# Simple question about inclined planes

Assuming all surfaces to be frictionless. If the mass of the inclined plane is large enough, could $N$ ever be equal to $mgcos\theta$. Reasons?

So far I've come up with: $mgcos\theta - N = ma$ meaning if N were to equal $mgcos\theta$, $ma = 0$. Since the surfaces are frictionless and since N is acting on the inclined plane too(it'll have a horizontal component), this isn't possible. Am I right? Where am I going wrong?

• I'm not sure what all is being asked: $N$ is always equal to $mg\cos\theta$ (with inverse direction) by the third law. – Guillermo Angeris May 7 '16 at 6:17
• @GuillermoAngeris No. N and mgcos(theta) aren't action-reaction pairs. – xasthor May 7 '16 at 6:20
• This is independent of having or not having friction. Imagine N and $mg\cos\theta$ are not equal, then we would have acceleration either outwards of the plane (which means our cube would start flying) or into the ramp (thus, our cube would pass through the plane itself), neither of which are at all physically possible. – Guillermo Angeris May 7 '16 at 6:23
• @GuillermoAngeris The reaction to mg is given by the earth being pulled(with a force -mg). N is not necessarily equal to mgcostheta or this system above wouldn't accelerate towards the left – xasthor May 7 '16 at 6:27
• Ah, okay, now I see; the system isn't just the block moving along the plane, but also the incline plane itself. In this case, the reaction force is never equal, as you've previously mentioned: one clear way to see this is by noting that the $x$-coordinate of the centre of mass of the system must remain unchanged (by conservation of momentum), yet the small block clearly moves forward, thus the plane must move backwards in proportion to the velocity of the small block---by a factor of $M_\text{incline}/m_\text{block}$---such that the centre of mass remains constant. – Guillermo Angeris May 7 '16 at 6:43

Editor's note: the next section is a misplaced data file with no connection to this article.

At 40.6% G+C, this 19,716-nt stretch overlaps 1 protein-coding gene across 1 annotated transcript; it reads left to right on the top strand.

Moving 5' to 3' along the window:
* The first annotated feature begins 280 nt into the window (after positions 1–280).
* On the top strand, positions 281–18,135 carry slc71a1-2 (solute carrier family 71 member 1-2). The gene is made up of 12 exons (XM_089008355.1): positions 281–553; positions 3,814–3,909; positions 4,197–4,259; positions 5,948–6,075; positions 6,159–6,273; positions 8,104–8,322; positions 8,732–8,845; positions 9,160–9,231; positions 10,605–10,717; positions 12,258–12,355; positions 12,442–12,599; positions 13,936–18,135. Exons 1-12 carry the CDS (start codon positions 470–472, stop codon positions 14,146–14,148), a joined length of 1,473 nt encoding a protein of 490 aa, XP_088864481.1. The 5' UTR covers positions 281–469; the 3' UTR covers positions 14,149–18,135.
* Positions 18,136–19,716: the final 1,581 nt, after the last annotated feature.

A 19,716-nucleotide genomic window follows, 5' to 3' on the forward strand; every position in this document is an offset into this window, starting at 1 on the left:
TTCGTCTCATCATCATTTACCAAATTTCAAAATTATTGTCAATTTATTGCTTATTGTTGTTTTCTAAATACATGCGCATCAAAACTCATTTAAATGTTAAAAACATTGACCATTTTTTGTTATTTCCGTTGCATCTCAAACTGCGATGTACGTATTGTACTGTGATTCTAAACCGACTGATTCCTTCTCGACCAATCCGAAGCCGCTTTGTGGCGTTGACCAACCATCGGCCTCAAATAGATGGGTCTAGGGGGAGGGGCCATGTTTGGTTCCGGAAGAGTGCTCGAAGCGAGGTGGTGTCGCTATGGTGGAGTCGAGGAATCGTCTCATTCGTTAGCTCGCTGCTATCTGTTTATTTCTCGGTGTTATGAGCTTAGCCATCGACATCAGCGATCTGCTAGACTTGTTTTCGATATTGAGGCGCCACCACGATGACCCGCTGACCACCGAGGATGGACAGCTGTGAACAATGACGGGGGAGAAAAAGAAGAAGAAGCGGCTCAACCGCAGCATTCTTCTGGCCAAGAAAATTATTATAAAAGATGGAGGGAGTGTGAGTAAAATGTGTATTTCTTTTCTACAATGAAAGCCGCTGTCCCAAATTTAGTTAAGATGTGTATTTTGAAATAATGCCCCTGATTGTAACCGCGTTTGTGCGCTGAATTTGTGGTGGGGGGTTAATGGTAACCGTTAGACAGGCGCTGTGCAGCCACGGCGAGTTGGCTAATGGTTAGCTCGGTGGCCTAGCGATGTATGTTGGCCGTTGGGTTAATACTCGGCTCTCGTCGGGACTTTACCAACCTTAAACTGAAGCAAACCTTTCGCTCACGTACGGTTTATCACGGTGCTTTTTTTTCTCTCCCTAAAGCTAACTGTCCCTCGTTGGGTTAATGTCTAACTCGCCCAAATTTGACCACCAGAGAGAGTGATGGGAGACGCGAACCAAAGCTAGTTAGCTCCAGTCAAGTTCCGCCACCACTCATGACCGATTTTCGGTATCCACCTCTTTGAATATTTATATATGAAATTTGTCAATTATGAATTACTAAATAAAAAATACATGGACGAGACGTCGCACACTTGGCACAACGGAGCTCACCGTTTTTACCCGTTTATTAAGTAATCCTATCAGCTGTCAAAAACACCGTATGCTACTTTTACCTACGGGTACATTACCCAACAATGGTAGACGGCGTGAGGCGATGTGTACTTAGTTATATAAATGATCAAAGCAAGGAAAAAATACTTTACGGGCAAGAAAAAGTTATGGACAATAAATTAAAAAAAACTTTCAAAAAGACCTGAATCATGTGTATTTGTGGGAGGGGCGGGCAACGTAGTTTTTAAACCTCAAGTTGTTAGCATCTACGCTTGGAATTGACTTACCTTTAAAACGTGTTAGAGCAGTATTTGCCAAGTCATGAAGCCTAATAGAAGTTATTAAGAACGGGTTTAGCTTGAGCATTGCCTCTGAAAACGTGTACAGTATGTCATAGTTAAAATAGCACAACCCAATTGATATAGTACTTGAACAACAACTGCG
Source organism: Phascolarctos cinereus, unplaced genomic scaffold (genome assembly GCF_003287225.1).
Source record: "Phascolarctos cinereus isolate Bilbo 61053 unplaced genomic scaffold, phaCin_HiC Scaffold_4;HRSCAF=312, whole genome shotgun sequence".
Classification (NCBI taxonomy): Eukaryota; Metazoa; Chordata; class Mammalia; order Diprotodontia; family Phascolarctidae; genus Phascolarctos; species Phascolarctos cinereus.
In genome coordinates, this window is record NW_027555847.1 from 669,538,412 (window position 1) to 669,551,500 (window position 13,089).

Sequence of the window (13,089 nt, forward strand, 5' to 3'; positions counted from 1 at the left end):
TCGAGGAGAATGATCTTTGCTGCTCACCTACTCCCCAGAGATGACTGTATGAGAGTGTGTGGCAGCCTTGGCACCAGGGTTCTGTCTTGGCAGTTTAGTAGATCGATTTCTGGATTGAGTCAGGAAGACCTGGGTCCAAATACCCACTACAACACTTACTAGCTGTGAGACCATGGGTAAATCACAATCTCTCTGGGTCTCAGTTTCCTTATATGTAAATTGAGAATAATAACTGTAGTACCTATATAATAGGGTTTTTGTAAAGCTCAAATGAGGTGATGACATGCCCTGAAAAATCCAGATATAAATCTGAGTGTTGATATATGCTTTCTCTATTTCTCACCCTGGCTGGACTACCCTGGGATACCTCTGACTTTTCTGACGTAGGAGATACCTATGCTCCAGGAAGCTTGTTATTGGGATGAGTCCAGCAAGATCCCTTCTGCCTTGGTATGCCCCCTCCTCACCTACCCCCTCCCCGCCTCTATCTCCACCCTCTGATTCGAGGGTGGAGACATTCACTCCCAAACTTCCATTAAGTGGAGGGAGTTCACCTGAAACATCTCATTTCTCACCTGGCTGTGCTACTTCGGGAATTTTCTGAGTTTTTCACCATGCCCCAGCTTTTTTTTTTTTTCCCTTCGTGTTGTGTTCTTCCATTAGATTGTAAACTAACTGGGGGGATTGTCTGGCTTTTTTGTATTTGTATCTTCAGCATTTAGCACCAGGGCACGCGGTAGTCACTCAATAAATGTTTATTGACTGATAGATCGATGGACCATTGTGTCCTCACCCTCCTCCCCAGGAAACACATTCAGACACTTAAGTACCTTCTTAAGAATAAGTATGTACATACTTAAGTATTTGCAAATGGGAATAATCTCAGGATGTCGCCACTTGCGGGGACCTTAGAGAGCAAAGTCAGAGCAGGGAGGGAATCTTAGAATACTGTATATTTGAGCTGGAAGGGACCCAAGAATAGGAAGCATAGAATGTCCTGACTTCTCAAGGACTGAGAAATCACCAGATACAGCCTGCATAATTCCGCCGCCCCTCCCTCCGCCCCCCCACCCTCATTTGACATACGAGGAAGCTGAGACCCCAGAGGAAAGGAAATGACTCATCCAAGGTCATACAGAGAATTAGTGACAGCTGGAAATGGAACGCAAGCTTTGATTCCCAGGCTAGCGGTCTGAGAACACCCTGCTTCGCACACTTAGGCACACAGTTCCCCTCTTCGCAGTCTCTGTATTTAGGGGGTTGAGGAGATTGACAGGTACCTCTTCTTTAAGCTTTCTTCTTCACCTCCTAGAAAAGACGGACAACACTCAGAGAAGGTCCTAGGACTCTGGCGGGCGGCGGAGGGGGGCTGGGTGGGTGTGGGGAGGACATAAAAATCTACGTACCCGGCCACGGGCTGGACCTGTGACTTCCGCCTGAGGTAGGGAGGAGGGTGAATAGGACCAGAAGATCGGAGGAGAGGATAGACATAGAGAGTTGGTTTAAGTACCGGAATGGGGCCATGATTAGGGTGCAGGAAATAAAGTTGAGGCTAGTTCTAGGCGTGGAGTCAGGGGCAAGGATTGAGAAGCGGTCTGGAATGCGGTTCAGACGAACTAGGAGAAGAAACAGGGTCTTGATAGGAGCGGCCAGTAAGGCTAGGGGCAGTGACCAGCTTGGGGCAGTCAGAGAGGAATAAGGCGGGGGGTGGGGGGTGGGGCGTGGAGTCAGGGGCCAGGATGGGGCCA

For completeness, I write a short solution:

Note that we have no forces acting on the entire system along the $x$ (horizontal) direction, thus, if we consider the center of mass of the entire system, we are forced to conclude that the center of mass is constant along this direction, by conservation of momentum.

It's intuitively clear that the smaller block will slide along the given surface which implies that, since our center of mass must remain constant along this direction, the incline plane must move backwards at a velocity proportional to the small block's by the ratio of their masses; thus the normal force on the block is only equal to the downwards force on the plane (i.e. $N=mg\cos\theta$) at the limit where this ratio becomes 0 (that is, when the mass of the incline plane is infinite).

What you need to do is first make a free body diagram(FBD) of both the wedge and the block m. Then find the forces that are acting before writing Newton's 2nd law.

Also, note that your equation: $mgcos(\theta) - N = ma$ is wrong. Why? Because the inclined plane is moving as well. As you yourself pointed out, there is an equal and opposite normal force on the wedge too and all the surfaces are frictionless. Since block m is resting on an accelerating frame, you will first have to find an inertial frame of reference to apply Newton's laws. My suggestion is to draw the FBD, then choose a coordinate system, (horizontal and vertical axes will do just fine) and figure out how to write the net force equation keeping in mind that both the block and wedge are accelerating. (hint: use relative velocity/acceleration concept along x and y axes.)

It doesn't matter how large the mass of the wedge is. Frictionless surface must give you the hint that there is an unbalanced horizontal component of net force that will give a net horizontal acceleration.

• The problem is given itself in inertial frame of reference, hence Newton's laws can be used directly why use longer methods like finding relative velocity/acceleration first? – Vaibhav Singh May 7 '16 at 6:52
• Because the wedge itself is accelerating. And the OP is not taking that into account. – Entangled_Particle May 7 '16 at 6:54